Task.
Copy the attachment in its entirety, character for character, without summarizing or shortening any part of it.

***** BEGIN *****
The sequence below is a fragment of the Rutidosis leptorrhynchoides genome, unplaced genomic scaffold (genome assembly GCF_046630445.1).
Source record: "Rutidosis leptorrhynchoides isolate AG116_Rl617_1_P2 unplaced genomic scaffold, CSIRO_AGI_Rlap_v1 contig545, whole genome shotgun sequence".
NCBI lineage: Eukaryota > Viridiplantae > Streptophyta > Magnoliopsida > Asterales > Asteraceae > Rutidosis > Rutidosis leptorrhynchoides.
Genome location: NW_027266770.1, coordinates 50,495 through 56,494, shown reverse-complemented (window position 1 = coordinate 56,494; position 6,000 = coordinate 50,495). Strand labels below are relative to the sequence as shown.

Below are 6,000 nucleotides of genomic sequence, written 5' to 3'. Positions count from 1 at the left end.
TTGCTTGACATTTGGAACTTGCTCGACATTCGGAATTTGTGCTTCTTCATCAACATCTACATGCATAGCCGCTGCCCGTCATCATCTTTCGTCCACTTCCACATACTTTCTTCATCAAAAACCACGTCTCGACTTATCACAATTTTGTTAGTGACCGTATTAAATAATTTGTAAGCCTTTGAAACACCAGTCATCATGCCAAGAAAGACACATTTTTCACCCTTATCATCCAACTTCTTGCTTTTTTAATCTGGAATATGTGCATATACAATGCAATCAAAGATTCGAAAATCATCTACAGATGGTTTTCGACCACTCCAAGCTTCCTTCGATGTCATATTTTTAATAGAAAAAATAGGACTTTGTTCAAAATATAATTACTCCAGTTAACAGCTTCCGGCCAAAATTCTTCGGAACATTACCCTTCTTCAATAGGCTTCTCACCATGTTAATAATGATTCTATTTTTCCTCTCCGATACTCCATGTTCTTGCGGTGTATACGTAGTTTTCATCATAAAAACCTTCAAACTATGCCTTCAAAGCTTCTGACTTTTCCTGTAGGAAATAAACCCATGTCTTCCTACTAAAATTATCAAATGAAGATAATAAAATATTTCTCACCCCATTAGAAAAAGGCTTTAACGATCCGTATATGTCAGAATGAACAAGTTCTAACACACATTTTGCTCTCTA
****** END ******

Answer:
The sequence below is a fragment of the Rutidosis leptorrhynchoides genome, unplaced genomic scaffold (genome assembly GCF_046630445.1).
Source record: "Rutidosis leptorrhynchoides isolate AG116_Rl617_1_P2 unplaced genomic scaffold, CSIRO_AGI_Rlap_v1 contig545, whole genome shotgun sequence".
NCBI lineage: Eukaryota > Viridiplantae > Streptophyta > Magnoliopsida > Asterales > Asteraceae > Rutidosis > Rutidosis leptorrhynchoides.
Genome location: NW_027266770.1, coordinates 50,495 through 56,494, shown reverse-complemented (window position 1 = coordinate 56,494; position 6,000 = coordinate 50,495). Strand labels below are relative to the sequence as shown.

Below are 6,000 nucleotides of genomic sequence, written 5' to 3'. Positions count from 1 at the left end.
TTGCTTGACATTTGGAACTTGCTCGACATTCGGAATTTGTGCTTCTTCATCAACATCTACATGCATAGCCGCTGCCCGTCATCATCTTTCGTCCACTTCCACATACTTTCTTCATCAAAAACCACGTCTCGACTTATCACAATTTTGTTAGTGACCGTATTAAATAATTTGTAAGCCTTTGAAACACCAGTCATCATGCCAAGAAAGACACATTTTTCACCCTTATCATCCAACTTCTTGCTTTTTTAATCTGGAATATGTGCATATACAATGCAATCAAAGATTCGAAAATCATCTACAGATGGTTTTCGACCACTCCAAGCTTCCTTCGATGTCATATTTTTAATAGAAAAAATAGGACTTTGTTCAAAATATAATTACTCCAGTTAACAGCTTCCGGCCAAAATTCTTCGGAACATTACCCTTCTTCAATAGGCTTCTCACCATGTTAATAATGATTCTATTTTTCCTCTCCGATACTCCATGTTCTTGCGGTGTATACGTAGTTTTCATCATAAAAACCTTCAAACTATGCCTTCAAAGCTTCTGACTTTTCCTGTAGGAAATAAACCCATGTCTTCCTACTAAAATTATCAAATGAAGATAATAAAATATTTCTCACCCCATTAGAAAAAGGCTTTAACGATCCGTATATGTCAGAATGAACAAGTTCTAACACACATTTTGCTCTCTA